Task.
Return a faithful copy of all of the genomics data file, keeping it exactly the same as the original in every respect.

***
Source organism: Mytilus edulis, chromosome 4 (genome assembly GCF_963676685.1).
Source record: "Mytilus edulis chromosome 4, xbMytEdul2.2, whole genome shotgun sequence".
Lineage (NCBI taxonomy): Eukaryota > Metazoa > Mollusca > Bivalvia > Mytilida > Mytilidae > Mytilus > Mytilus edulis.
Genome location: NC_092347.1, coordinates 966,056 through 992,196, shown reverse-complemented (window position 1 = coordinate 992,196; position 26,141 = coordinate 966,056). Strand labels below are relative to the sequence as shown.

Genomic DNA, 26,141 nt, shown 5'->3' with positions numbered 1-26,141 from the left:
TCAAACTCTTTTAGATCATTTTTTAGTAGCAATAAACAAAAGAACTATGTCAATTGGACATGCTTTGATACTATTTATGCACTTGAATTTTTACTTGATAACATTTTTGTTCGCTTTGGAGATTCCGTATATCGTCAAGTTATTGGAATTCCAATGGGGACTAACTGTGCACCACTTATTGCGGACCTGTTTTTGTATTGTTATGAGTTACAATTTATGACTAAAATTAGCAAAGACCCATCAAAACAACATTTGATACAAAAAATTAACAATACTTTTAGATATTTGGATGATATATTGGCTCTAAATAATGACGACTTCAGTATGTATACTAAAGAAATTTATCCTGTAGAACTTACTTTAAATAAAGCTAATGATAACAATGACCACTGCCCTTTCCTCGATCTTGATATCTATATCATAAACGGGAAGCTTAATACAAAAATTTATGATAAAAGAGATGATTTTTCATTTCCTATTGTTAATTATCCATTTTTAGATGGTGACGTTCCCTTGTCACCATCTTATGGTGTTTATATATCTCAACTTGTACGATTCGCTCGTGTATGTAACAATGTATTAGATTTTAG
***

Source organism: Mytilus edulis, chromosome 4 (genome assembly GCF_963676685.1).
Source record: "Mytilus edulis chromosome 4, xbMytEdul2.2, whole genome shotgun sequence".
Lineage (NCBI taxonomy): Eukaryota > Metazoa > Mollusca > Bivalvia > Mytilida > Mytilidae > Mytilus > Mytilus edulis.
Genome location: NC_092347.1, coordinates 966,056 through 992,196, shown reverse-complemented (window position 1 = coordinate 992,196; position 26,141 = coordinate 966,056). Strand labels below are relative to the sequence as shown.

Genomic DNA, 26,141 nt, shown 5'->3' with positions numbered 1-26,141 from the left:
TCAAACTCTTTTAGATCATTTTTTAGTAGCAATAAACAAAAGAACTATGTCAATTGGACATGCTTTGATACTATTTATGCACTTGAATTTTTACTTGATAACATTTTTGTTCGCTTTGGAGATTCCGTATATCGTCAAGTTATTGGAATTCCAATGGGGACTAACTGTGCACCACTTATTGCGGACCTGTTTTTGTATTGTTATGAGTTACAATTTATGACTAAAATTAGCAAAGACCCATCAAAACAACATTTGATACAAAAAATTAACAATACTTTTAGATATTTGGATGATATATTGGCTCTAAATAATGACGACTTCAGTATGTATACTAAAGAAATTTATCCTGTAGAACTTACTTTAAATAAAGCTAATGATAACAATGACCACTGCCCTTTCCTCGATCTTGATATCTATATCATAAACGGGAAGCTTAATACAAAAATTTATGATAAAAGAGATGATTTTTCATTTCCTATTGTTAATTATCCATTTTTAGATGGTGACGTTCCCTTGTCACCATCTTATGGTGTTTATATATCTCAACTTGTACGATTCGCTCGTGTATGTAACAATGTATTAGATTTTAG